“Cowboys and Aliens” and “Arthur Christmas” seem about as different as two movies can be. The former (not among the 97 scores deemed Oscar-eligible by the Acad) is a live-action Western and space invaders mash-up; the latter, an animated holiday pic for kids.
But Harry Gregson-Williams scored both, and while he acknowledges their differences, he also found points of thematic tangency in them.
“My first ports-of-call were the central characters,” the composer says. “Both are chasing something, and they don’t stop until they’ve got it. Also, both are honest about themselves and their surroundings.”
Each score uses full orchestra and choir, but things diverge from there. “A lot of ‘Arthur Christmas’ is a personal story,” Gregson-Williams notes. “I used a clarinet and piano backed by the orchestra quite often, and that seemed to suit his character.
“?’Cowboys and Aliens’ had guitars involved, because we had to nod to the musical conventions of the Western. I also tried to suit the rugged nature of Daniel Craig’s character and give the music an outdoorsy quality.”
Any rules were Gregson-Williams’ own. “For ‘Arthur Christmas,’ I thought there’s no reason for it not to be organically orchestral, with various solo instruments,” he says. “There was no need for it to be synthetic. But ‘Cowboys and Aliens’ could be anything. It has a familiar sound to start, but with the arrival of aliens, all bets are off.”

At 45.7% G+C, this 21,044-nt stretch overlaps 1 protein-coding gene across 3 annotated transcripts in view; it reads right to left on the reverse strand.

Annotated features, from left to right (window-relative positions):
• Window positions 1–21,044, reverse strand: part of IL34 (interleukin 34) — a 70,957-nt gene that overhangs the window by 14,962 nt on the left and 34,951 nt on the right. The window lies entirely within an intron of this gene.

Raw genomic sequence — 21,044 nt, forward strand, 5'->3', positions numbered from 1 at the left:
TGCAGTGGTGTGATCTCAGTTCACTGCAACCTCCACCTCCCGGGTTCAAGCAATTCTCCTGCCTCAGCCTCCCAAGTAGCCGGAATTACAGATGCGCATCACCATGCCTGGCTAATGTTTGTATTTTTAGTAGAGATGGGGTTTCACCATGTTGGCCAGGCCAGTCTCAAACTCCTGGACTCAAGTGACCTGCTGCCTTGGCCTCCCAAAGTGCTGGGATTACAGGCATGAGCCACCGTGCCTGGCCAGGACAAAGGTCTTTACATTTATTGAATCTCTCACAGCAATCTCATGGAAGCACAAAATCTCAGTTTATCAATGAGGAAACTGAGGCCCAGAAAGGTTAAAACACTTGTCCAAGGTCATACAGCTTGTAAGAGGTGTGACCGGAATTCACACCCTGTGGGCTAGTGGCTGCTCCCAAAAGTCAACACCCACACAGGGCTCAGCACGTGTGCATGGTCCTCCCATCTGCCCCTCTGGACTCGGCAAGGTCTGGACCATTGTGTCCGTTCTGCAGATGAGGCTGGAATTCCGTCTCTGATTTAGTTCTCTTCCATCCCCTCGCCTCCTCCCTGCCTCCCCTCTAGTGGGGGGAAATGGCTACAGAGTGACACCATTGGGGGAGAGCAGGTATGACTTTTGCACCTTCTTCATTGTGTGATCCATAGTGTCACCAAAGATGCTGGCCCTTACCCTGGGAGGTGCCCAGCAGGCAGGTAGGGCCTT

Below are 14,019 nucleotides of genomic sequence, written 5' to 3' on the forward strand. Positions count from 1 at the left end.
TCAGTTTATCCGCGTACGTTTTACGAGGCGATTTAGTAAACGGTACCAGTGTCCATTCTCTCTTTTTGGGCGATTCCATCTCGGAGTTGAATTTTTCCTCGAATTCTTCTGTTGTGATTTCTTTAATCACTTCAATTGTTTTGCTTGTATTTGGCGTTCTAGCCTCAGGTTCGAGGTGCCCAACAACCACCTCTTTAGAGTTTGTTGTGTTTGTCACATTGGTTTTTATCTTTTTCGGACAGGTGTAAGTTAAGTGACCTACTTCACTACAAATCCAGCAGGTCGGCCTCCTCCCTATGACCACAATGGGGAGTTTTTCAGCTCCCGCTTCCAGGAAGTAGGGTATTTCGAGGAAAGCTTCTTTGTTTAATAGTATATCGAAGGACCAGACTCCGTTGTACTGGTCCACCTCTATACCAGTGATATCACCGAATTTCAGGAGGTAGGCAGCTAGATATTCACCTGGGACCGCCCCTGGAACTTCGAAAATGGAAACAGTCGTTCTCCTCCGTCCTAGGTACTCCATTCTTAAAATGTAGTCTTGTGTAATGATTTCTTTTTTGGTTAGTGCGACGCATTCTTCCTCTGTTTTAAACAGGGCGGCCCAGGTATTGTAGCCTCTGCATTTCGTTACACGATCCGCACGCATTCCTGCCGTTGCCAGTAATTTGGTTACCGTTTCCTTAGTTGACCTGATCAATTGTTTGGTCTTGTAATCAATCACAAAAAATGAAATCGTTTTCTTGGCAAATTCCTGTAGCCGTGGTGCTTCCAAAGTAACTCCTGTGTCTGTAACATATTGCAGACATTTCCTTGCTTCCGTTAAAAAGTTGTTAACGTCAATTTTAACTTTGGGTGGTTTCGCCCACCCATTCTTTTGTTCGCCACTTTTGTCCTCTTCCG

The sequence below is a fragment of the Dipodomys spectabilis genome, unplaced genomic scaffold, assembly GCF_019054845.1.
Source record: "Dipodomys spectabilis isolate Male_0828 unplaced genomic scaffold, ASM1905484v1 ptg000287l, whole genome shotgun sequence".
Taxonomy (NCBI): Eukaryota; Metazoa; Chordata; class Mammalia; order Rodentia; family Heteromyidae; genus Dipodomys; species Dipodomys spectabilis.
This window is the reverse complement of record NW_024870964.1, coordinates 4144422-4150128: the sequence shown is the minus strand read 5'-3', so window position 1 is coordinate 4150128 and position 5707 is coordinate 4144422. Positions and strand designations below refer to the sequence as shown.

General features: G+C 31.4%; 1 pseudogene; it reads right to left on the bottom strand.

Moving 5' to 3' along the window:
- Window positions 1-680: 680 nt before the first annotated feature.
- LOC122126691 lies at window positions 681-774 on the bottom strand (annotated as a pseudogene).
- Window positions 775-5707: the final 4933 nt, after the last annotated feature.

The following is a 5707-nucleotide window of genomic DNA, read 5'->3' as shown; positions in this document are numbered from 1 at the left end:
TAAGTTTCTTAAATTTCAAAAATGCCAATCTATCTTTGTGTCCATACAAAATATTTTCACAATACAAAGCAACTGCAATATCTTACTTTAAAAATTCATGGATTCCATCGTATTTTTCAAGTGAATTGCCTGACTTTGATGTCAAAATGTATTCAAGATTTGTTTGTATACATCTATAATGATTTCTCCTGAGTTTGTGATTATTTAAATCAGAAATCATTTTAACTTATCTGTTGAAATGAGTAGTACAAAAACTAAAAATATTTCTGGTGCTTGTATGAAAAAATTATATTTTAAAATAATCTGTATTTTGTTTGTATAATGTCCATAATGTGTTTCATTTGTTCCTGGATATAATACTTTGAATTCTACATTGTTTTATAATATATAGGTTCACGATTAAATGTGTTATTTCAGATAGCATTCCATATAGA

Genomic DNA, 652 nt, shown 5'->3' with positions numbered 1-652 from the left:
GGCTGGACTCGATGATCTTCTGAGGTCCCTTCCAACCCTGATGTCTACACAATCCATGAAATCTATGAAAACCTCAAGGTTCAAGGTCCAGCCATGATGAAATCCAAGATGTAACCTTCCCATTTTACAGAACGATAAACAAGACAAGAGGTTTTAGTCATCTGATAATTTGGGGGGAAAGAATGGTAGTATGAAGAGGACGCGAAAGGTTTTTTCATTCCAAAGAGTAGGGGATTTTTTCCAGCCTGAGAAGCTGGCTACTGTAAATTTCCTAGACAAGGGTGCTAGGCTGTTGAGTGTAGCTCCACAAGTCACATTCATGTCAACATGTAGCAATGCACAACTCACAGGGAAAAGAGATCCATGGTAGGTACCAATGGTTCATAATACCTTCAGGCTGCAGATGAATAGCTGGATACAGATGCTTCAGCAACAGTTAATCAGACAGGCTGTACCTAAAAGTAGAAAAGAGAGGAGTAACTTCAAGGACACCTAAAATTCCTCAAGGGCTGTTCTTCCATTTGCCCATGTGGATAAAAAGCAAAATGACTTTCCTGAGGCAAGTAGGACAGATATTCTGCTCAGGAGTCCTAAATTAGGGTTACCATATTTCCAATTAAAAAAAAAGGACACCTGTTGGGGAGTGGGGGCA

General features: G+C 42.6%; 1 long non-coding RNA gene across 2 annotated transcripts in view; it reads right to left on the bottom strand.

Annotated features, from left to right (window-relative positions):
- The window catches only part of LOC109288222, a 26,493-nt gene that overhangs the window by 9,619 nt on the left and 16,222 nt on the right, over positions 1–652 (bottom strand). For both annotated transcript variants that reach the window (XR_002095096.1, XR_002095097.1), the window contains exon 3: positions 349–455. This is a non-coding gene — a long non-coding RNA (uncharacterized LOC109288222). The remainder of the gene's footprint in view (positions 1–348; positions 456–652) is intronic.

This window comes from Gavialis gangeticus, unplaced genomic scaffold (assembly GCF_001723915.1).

The result blends electronic pulses and guitar riffs with moody, noir-ish figures and the expansive gestures typical of sci-fi music.
Determining how to render Christmas proved more of a challenge. “What is a Christmas sound?” Gregson-Williams asks. “Something that sparkles or uses tubular bells, perhaps. But harmonically? To me, it’s a natural place, and that’s where I went.”
Its warmhearted nature notwithstanding, “Arthur Christmas” is more than a simple tale of affirmation. The scope of its story — Santa’s ability to deliver gifts throughout the world on a single night — requires the sort of broad musical brush strokes characteristic of a “bigger” film.
“It was necessary to give the music some epic feel,” Gregson-Williams concedes, “because what’s depicted is a global operation. Yet there’s a personal story within that epic story.”
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